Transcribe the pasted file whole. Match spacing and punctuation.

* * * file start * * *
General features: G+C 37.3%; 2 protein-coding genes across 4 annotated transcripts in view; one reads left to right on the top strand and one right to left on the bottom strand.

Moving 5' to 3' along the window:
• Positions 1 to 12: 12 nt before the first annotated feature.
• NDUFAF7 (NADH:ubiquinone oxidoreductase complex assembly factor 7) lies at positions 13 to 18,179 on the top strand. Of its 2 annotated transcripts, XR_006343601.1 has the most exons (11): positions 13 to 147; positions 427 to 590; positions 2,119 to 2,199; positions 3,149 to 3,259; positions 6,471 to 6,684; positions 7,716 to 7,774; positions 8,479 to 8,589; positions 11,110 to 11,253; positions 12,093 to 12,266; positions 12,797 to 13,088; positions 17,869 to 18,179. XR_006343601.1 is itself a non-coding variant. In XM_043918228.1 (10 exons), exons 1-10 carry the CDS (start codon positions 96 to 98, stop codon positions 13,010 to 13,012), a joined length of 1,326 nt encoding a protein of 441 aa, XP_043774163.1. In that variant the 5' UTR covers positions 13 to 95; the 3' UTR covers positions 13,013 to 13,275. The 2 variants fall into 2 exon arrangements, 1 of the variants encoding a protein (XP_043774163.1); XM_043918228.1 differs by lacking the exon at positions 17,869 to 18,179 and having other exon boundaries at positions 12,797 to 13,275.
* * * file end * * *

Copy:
General features: G+C 37.3%; 2 protein-coding genes across 4 annotated transcripts in view; one reads left to right on the top strand and one right to left on the bottom strand.

Moving 5' to 3' along the window:
• Positions 1 to 12: 12 nt before the first annotated feature.
• NDUFAF7 (NADH:ubiquinone oxidoreductase complex assembly factor 7) lies at positions 13 to 18,179 on the top strand. Of its 2 annotated transcripts, XR_006343601.1 has the most exons (11): positions 13 to 147; positions 427 to 590; positions 2,119 to 2,199; positions 3,149 to 3,259; positions 6,471 to 6,684; positions 7,716 to 7,774; positions 8,479 to 8,589; positions 11,110 to 11,253; positions 12,093 to 12,266; positions 12,797 to 13,088; positions 17,869 to 18,179. XR_006343601.1 is itself a non-coding variant. In XM_043918228.1 (10 exons), exons 1-10 carry the CDS (start codon positions 96 to 98, stop codon positions 13,010 to 13,012), a joined length of 1,326 nt encoding a protein of 441 aa, XP_043774163.1. In that variant the 5' UTR covers positions 13 to 95; the 3' UTR covers positions 13,013 to 13,275. The 2 variants fall into 2 exon arrangements, 1 of the variants encoding a protein (XP_043774163.1); XM_043918228.1 differs by lacking the exon at positions 17,869 to 18,179 and having other exon boundaries at positions 12,797 to 13,275.